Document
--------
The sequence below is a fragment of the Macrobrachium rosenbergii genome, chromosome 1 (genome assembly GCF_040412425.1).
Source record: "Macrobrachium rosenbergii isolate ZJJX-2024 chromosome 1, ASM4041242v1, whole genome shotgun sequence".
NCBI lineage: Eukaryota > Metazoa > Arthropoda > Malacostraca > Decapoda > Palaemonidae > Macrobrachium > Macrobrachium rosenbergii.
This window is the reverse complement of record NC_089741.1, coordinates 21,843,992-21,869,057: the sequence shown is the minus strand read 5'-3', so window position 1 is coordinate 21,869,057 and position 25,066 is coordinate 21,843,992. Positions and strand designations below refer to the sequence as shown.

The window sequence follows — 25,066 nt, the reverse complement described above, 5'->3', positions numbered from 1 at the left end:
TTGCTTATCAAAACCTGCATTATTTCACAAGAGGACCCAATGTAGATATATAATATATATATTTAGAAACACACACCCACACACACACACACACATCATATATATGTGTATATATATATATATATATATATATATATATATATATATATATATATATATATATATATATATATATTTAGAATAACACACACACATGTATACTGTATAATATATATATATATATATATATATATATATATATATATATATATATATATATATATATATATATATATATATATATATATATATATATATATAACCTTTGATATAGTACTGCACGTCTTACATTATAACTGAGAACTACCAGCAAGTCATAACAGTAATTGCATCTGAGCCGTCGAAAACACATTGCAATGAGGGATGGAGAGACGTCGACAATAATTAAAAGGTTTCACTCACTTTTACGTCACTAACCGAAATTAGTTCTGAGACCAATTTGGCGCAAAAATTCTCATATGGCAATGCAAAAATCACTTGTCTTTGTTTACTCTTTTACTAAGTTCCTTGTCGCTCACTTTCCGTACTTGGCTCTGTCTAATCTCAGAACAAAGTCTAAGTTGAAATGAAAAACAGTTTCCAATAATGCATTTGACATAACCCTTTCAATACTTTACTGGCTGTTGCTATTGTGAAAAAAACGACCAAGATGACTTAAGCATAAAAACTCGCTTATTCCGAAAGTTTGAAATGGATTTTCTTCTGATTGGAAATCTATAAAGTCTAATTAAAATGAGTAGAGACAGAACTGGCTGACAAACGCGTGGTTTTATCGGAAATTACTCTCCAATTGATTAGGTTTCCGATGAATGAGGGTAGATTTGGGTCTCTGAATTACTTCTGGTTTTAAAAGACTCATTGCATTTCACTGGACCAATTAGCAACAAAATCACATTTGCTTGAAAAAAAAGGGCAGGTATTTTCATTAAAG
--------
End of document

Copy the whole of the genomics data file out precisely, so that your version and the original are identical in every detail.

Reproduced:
The sequence below is a fragment of the Macrobrachium rosenbergii genome, chromosome 1 (genome assembly GCF_040412425.1).
Source record: "Macrobrachium rosenbergii isolate ZJJX-2024 chromosome 1, ASM4041242v1, whole genome shotgun sequence".
NCBI lineage: Eukaryota > Metazoa > Arthropoda > Malacostraca > Decapoda > Palaemonidae > Macrobrachium > Macrobrachium rosenbergii.
This window is the reverse complement of record NC_089741.1, coordinates 21,843,992-21,869,057: the sequence shown is the minus strand read 5'-3', so window position 1 is coordinate 21,869,057 and position 25,066 is coordinate 21,843,992. Positions and strand designations below refer to the sequence as shown.

The window sequence follows — 25,066 nt, the reverse complement described above, 5'->3', positions numbered from 1 at the left end:
TTGCTTATCAAAACCTGCATTATTTCACAAGAGGACCCAATGTAGATATATAATATATATATTTAGAAACACACACCCACACACACACACACACATCATATATATGTGTATATATATATATATATATATATATATATATATATATATATATATATATATATATATATATATATATTTAGAATAACACACACACATGTATACTGTATAATATATATATATATATATATATATATATATATATATATATATATATATATATATATATATATATATATATATATATATATATATATATATATAACCTTTGATATAGTACTGCACGTCTTACATTATAACTGAGAACTACCAGCAAGTCATAACAGTAATTGCATCTGAGCCGTCGAAAACACATTGCAATGAGGGATGGAGAGACGTCGACAATAATTAAAAGGTTTCACTCACTTTTACGTCACTAACCGAAATTAGTTCTGAGACCAATTTGGCGCAAAAATTCTCATATGGCAATGCAAAAATCACTTGTCTTTGTTTACTCTTTTACTAAGTTCCTTGTCGCTCACTTTCCGTACTTGGCTCTGTCTAATCTCAGAACAAAGTCTAAGTTGAAATGAAAAACAGTTTCCAATAATGCATTTGACATAACCCTTTCAATACTTTACTGGCTGTTGCTATTGTGAAAAAAACGACCAAGATGACTTAAGCATAAAAACTCGCTTATTCCGAAAGTTTGAAATGGATTTTCTTCTGATTGGAAATCTATAAAGTCTAATTAAAATGAGTAGAGACAGAACTGGCTGACAAACGCGTGGTTTTATCGGAAATTACTCTCCAATTGATTAGGTTTCCGATGAATGAGGGTAGATTTGGGTCTCTGAATTACTTCTGGTTTTAAAAGACTCATTGCATTTCACTGGACCAATTAGCAACAAAATCACATTTGCTTGAAAAAAAAGGGCAGGTATTTTCATTAAAG